Southern Gas Corridor takes lead while Turkish Stream floats between obstacles
By Gulgiz Dadashova
The Southern Gas Corridor, designed to bring the Caspian gas to Europe, has taken the lead at a time when other projects are still waiting on concrete steps.
Turkey, an ambitious player able to alter the energy landscape of the region, seeks to acquire a share in the Trans-Adriatic Pipeline, which is a part to the SGC.
The acquisition of shares in the TAP project, seen as Europe's alternative to its reliance on Russian gas, is a historical opportunity for Turkey, and Ankara does not seem to want to miss this chance, a source in Turkish government told Trend.
The source added that currently, the issue is under consideration.
Earlier, commenting on a possible interest from Iran, TAP Head of Communications Lisa Givert told Trend that the pipeline project is open to new shareholders, including Iran.
"TAP is open to new shareholders, which can add strategic value to the project," Givert told reporters in the Azeri capital Baku.
Iran, which has recently reached a nuclear agreement with the P5+1, granting Tehran sanctions relief in exchange for curbs on its nuclear program, has repeatedly expressed willingness to export its gas to Europe. Iran’s ambassador to Baku Mohsen Pak Ayeen had earlier said that the Islamic Republic may join TANAP, which as a part of the Southern Gas Corridor will connect to TAP at the Turkish-Greek border.
Recently, Norway’s Statoil – which is a TAP partner alongside British BP, Azerbaijan’s SOCAR, Belgium’s Fluxys, Spain’s Enagás and the Swiss-based Axpo – announced its intention to sell its 20-percent stake in the project.
The EU is eager to find new partners and associates. Brussels has long been trying to find new gas suppliers to quench its demand, but never before have officials been more intent on realizing an agreement on the ongoing Southern Gas Corridor (SGC) project, which began to materialize as a series of pipelines that will carry Azerbaijani supplies to Europe after the proposed backbone of the corridor, Nabucco, failed.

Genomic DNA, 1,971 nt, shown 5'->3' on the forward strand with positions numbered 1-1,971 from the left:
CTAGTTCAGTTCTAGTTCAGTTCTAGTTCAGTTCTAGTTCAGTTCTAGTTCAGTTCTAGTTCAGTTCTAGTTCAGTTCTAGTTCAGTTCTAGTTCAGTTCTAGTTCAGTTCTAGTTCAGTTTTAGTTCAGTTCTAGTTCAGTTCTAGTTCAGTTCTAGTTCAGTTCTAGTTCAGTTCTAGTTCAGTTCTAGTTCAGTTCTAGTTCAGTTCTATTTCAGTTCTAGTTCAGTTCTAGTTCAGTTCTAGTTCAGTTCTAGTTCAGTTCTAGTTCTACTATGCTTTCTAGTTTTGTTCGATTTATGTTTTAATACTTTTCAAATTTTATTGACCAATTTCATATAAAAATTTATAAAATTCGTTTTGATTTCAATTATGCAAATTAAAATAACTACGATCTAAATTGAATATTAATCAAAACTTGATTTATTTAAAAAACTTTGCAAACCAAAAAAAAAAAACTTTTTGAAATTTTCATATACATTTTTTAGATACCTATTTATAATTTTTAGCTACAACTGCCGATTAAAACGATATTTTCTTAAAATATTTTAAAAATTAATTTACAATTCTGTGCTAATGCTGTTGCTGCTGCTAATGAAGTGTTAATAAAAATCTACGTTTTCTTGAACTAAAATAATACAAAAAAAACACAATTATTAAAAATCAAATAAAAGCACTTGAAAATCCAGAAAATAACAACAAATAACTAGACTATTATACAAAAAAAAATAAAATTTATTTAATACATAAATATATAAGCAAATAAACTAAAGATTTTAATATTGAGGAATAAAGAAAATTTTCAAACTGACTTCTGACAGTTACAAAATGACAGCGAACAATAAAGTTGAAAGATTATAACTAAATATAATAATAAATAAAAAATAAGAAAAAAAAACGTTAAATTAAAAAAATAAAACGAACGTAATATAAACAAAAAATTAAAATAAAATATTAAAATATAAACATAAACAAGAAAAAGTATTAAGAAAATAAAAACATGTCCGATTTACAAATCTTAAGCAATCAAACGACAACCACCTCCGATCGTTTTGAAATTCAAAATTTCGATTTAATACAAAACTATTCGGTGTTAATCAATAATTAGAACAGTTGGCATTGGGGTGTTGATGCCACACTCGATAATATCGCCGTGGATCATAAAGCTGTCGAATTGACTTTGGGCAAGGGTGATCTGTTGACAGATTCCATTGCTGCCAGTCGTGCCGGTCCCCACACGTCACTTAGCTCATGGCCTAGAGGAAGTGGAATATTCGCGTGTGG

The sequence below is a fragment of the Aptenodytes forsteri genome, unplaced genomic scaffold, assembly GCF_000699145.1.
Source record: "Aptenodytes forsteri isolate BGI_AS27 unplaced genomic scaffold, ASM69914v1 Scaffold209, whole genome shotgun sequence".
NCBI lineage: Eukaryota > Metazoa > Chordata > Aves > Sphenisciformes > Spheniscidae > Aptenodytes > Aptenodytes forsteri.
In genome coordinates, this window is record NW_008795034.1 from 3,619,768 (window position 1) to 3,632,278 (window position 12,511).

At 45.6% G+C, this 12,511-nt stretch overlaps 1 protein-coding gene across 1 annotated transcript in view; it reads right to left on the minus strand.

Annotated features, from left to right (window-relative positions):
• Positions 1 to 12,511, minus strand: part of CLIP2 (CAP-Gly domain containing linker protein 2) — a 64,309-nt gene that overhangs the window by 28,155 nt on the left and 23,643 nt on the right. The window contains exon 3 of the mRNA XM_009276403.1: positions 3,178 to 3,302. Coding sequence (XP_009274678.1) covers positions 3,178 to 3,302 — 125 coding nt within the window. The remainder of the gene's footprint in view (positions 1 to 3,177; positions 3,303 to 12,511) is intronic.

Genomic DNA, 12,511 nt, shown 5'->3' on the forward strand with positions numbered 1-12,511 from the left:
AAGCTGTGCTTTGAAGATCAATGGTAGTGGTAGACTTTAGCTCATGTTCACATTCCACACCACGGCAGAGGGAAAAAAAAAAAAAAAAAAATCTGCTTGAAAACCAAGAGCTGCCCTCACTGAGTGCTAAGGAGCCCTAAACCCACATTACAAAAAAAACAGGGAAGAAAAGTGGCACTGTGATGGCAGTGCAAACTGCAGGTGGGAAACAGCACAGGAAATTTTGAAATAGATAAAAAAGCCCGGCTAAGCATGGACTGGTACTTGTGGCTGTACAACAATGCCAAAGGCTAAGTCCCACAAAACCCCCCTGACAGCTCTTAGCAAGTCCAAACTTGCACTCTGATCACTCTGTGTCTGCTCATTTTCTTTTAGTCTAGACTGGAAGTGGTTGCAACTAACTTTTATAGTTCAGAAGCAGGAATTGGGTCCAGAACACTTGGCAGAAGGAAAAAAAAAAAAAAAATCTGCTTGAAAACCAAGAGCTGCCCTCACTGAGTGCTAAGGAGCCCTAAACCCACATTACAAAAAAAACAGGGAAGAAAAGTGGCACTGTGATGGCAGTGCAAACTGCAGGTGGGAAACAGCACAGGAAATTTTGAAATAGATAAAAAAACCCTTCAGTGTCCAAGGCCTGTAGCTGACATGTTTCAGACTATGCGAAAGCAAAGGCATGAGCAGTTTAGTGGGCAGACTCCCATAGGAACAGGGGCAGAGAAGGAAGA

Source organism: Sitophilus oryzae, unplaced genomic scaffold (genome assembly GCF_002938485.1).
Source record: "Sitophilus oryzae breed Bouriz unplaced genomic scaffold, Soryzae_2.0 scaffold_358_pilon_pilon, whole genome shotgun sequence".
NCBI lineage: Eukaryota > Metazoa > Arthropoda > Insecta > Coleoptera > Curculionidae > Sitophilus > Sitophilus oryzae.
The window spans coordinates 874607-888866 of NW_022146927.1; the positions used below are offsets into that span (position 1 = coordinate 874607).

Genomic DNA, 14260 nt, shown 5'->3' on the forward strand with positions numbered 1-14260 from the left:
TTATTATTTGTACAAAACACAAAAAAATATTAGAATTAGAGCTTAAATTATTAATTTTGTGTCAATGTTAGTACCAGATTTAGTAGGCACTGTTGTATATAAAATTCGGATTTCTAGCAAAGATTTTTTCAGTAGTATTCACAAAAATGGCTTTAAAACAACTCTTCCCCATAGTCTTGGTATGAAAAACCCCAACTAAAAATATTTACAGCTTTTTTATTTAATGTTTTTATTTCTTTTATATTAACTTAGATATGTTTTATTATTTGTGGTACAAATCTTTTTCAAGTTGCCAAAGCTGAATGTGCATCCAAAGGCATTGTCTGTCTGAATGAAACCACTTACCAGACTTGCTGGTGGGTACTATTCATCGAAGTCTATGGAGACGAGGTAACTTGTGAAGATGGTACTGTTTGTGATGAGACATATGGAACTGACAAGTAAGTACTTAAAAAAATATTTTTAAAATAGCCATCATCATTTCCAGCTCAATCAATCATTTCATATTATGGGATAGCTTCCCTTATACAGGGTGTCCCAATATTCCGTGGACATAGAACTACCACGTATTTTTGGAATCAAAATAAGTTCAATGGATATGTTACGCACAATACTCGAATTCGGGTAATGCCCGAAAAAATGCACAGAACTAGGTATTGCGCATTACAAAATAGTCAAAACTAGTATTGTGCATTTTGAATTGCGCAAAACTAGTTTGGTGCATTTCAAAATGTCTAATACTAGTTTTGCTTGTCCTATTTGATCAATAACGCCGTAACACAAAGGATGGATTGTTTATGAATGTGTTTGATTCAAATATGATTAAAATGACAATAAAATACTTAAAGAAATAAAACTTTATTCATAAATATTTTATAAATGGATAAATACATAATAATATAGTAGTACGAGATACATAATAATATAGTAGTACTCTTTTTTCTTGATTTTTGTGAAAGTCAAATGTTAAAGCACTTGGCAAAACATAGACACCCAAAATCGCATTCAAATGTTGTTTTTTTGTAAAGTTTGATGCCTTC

In view of Europe’s plan to reduce its reliance on Russian gas and secure more volumes, the EU has accelerated its search and positioned the SGC as one of the most feasible projects to carry new natural gas to Europe.
“Azerbaijan is our reliable and strategic partner in the energy field, and we want to take this partnership further. One aim of the European energy union is to exclude the possibility of using gas as a threat. The conflict in Ukraine shows that such threats are still possible,” European Council President Donald Tusk said during his Baku visit this week.
“This is why the EU is dedicated to diversifying our supplies. And Azerbaijan is a main partner in this endeavour. Today, we agreed to stand united on developing the Southern Gas Corridor – a project which is in our common strategic interest – and to make sure it is completed on time, whatever our competitors do.”
In the wake of South Stream’s cancellation in late 2014 amid objections from the European Commission, Moscow and Ankara announced their intention to build Turkish Stream, which was referred to by some as the competitor to the SGC.
However, there are a number of lingering issues that need to be resolved before this project can become a reality. First of all, there is a lack of infrastructure in the European territory of Turkey that would allow it to receive gas from an underwater pipeline and then to carry it to the Greek border.
Although, no precise document has been signed so far between Ankara and Moscow.
Russia expects to sign an intergovernmental agreement on the "Turkish Stream" after the formation of the Cabinet of Ministers of Turkey, Russian Prime Minister Dmitry Medvedev said in an interview with the Radio and Television of Slovenia.
However, the signing of any document seems to be prolonged as Turkey’s political parties have not yet come to any decision. The ruling Justice and Development Party needs to form the government by August 23 under the legislation, or it will go for new parliament elections. This in turn will affect any talk on the Turkish Stream.
Additionally, the cost of the project is around $50-$60 billion, and this is too expensive given the economic crisis that the countries involved currently face. Also, a number of issues remain between Moscow and Brussels, being that Moscow also is keen on constructing this pipeline. No direct talks with the actual consumers have been held so far.
It would take many years for Russia to complete the Turkish Stream project. In the meantime, the Azerbaijani gas from the TAP pipeline would take priority in finding clients long before eventual Russian gas arrives to the same pipe.
Some 30 percent Southern Gas Corridor project has already been implemented, according to Rovnag Abdullayev, the head of Azerbaijan's state energy company SOCAR, German media outlets reported on July 21.
"Agreements with 162 suppliers from 23 countries totaling over 10 billion euros have already been signed. Currently, more than 9,500 people are working on the project. As part of the Shah Deniz-2 project, seven wells have been drilled while the construction of a compressor station in Georgia and pipe production is in full swing," he noted.
The 3,500-kilometer Southern Gas Corridor which would finally end Europe’s dependence on a single pipeline was initially launched as part of the South Caucasus Pipeline Expansion, which will connect the Sangachal terminal with eastern Turkey through Georgia. It will link up with the SOCAR-led TANAP to be connected with a third pipeline TAP on the Turkish-Greek border.
Follow Gulgiz Dadashova on Twitter: @GulgizD
Follow us on Twitter @AzerNewsAz